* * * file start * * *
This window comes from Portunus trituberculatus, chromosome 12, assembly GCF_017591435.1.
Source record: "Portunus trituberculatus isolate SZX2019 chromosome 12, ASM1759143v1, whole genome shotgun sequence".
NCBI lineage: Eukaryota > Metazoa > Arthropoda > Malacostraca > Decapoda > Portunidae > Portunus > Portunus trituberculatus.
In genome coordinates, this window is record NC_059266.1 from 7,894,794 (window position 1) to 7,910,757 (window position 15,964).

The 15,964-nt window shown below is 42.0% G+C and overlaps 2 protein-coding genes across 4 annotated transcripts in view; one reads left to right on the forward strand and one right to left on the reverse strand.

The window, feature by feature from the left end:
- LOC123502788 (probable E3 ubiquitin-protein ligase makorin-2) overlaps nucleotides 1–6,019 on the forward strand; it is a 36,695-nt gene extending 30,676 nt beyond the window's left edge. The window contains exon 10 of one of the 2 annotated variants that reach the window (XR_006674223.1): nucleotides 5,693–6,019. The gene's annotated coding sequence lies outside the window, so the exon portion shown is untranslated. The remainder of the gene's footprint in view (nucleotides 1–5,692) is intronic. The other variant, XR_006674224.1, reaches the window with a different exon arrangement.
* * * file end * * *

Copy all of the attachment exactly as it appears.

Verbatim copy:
This window comes from Portunus trituberculatus, chromosome 12, assembly GCF_017591435.1.
Source record: "Portunus trituberculatus isolate SZX2019 chromosome 12, ASM1759143v1, whole genome shotgun sequence".
NCBI lineage: Eukaryota > Metazoa > Arthropoda > Malacostraca > Decapoda > Portunidae > Portunus > Portunus trituberculatus.
In genome coordinates, this window is record NC_059266.1 from 7,894,794 (window position 1) to 7,910,757 (window position 15,964).

The 15,964-nt window shown below is 42.0% G+C and overlaps 2 protein-coding genes across 4 annotated transcripts in view; one reads left to right on the forward strand and one right to left on the reverse strand.

The window, feature by feature from the left end:
- LOC123502788 (probable E3 ubiquitin-protein ligase makorin-2) overlaps nucleotides 1–6,019 on the forward strand; it is a 36,695-nt gene extending 30,676 nt beyond the window's left edge. The window contains exon 10 of one of the 2 annotated variants that reach the window (XR_006674223.1): nucleotides 5,693–6,019. The gene's annotated coding sequence lies outside the window, so the exon portion shown is untranslated. The remainder of the gene's footprint in view (nucleotides 1–5,692) is intronic. The other variant, XR_006674224.1, reaches the window with a different exon arrangement.